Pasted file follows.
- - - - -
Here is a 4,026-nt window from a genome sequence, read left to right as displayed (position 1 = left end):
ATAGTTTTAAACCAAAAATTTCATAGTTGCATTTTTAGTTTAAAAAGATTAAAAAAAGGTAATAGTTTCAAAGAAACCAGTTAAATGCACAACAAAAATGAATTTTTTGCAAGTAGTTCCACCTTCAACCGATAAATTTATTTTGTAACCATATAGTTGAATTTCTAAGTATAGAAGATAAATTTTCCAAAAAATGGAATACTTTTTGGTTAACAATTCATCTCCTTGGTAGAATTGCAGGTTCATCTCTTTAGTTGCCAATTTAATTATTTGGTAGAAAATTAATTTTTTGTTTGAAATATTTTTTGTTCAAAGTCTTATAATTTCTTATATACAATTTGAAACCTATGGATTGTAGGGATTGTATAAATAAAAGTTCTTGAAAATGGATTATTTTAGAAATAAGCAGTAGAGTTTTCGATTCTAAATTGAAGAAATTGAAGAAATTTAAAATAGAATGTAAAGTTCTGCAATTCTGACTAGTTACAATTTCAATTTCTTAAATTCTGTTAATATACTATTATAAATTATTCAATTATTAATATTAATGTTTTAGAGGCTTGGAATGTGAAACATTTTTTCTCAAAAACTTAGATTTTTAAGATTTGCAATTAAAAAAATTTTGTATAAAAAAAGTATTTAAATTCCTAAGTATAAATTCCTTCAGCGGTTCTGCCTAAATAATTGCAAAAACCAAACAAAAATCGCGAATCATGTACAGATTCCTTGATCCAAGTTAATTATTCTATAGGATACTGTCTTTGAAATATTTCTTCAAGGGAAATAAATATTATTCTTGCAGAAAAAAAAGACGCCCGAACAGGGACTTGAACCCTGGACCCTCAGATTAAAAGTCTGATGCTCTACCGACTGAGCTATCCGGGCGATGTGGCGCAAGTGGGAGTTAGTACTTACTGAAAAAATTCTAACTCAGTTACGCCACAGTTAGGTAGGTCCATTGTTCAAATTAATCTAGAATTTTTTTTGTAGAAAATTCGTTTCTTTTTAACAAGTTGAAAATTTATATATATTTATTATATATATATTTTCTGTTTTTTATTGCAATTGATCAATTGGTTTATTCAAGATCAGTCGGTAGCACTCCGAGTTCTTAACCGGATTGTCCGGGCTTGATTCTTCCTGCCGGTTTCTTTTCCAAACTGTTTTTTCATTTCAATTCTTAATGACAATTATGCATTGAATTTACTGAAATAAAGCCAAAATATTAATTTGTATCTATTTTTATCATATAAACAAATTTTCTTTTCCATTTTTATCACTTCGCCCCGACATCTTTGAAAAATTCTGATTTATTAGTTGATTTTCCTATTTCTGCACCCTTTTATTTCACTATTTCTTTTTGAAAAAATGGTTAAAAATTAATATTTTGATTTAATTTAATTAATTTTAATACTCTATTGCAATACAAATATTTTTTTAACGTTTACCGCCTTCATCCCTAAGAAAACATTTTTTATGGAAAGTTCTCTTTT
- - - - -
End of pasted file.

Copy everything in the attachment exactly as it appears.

Here is a 4,026-nt window from a genome sequence, read left to right as displayed (position 1 = left end):
ATAGTTTTAAACCAAAAATTTCATAGTTGCATTTTTAGTTTAAAAAGATTAAAAAAAGGTAATAGTTTCAAAGAAACCAGTTAAATGCACAACAAAAATGAATTTTTTGCAAGTAGTTCCACCTTCAACCGATAAATTTATTTTGTAACCATATAGTTGAATTTCTAAGTATAGAAGATAAATTTTCCAAAAAATGGAATACTTTTTGGTTAACAATTCATCTCCTTGGTAGAATTGCAGGTTCATCTCTTTAGTTGCCAATTTAATTATTTGGTAGAAAATTAATTTTTTGTTTGAAATATTTTTTGTTCAAAGTCTTATAATTTCTTATATACAATTTGAAACCTATGGATTGTAGGGATTGTATAAATAAAAGTTCTTGAAAATGGATTATTTTAGAAATAAGCAGTAGAGTTTTCGATTCTAAATTGAAGAAATTGAAGAAATTTAAAATAGAATGTAAAGTTCTGCAATTCTGACTAGTTACAATTTCAATTTCTTAAATTCTGTTAATATACTATTATAAATTATTCAATTATTAATATTAATGTTTTAGAGGCTTGGAATGTGAAACATTTTTTCTCAAAAACTTAGATTTTTAAGATTTGCAATTAAAAAAATTTTGTATAAAAAAAGTATTTAAATTCCTAAGTATAAATTCCTTCAGCGGTTCTGCCTAAATAATTGCAAAAACCAAACAAAAATCGCGAATCATGTACAGATTCCTTGATCCAAGTTAATTATTCTATAGGATACTGTCTTTGAAATATTTCTTCAAGGGAAATAAATATTATTCTTGCAGAAAAAAAAGACGCCCGAACAGGGACTTGAACCCTGGACCCTCAGATTAAAAGTCTGATGCTCTACCGACTGAGCTATCCGGGCGATGTGGCGCAAGTGGGAGTTAGTACTTACTGAAAAAATTCTAACTCAGTTACGCCACAGTTAGGTAGGTCCATTGTTCAAATTAATCTAGAATTTTTTTTGTAGAAAATTCGTTTCTTTTTAACAAGTTGAAAATTTATATATATTTATTATATATATATTTTCTGTTTTTTATTGCAATTGATCAATTGGTTTATTCAAGATCAGTCGGTAGCACTCCGAGTTCTTAACCGGATTGTCCGGGCTTGATTCTTCCTGCCGGTTTCTTTTCCAAACTGTTTTTTCATTTCAATTCTTAATGACAATTATGCATTGAATTTACTGAAATAAAGCCAAAATATTAATTTGTATCTATTTTTATCATATAAACAAATTTTCTTTTCCATTTTTATCACTTCGCCCCGACATCTTTGAAAAATTCTGATTTATTAGTTGATTTTCCTATTTCTGCACCCTTTTATTTCACTATTTCTTTTTGAAAAAATGGTTAAAAATTAATATTTTGATTTAATTTAATTAATTTTAATACTCTATTGCAATACAAATATTTTTTTAACGTTTACCGCCTTCATCCCTAAGAAAACATTTTTTATGGAAAGTTCTCTTTT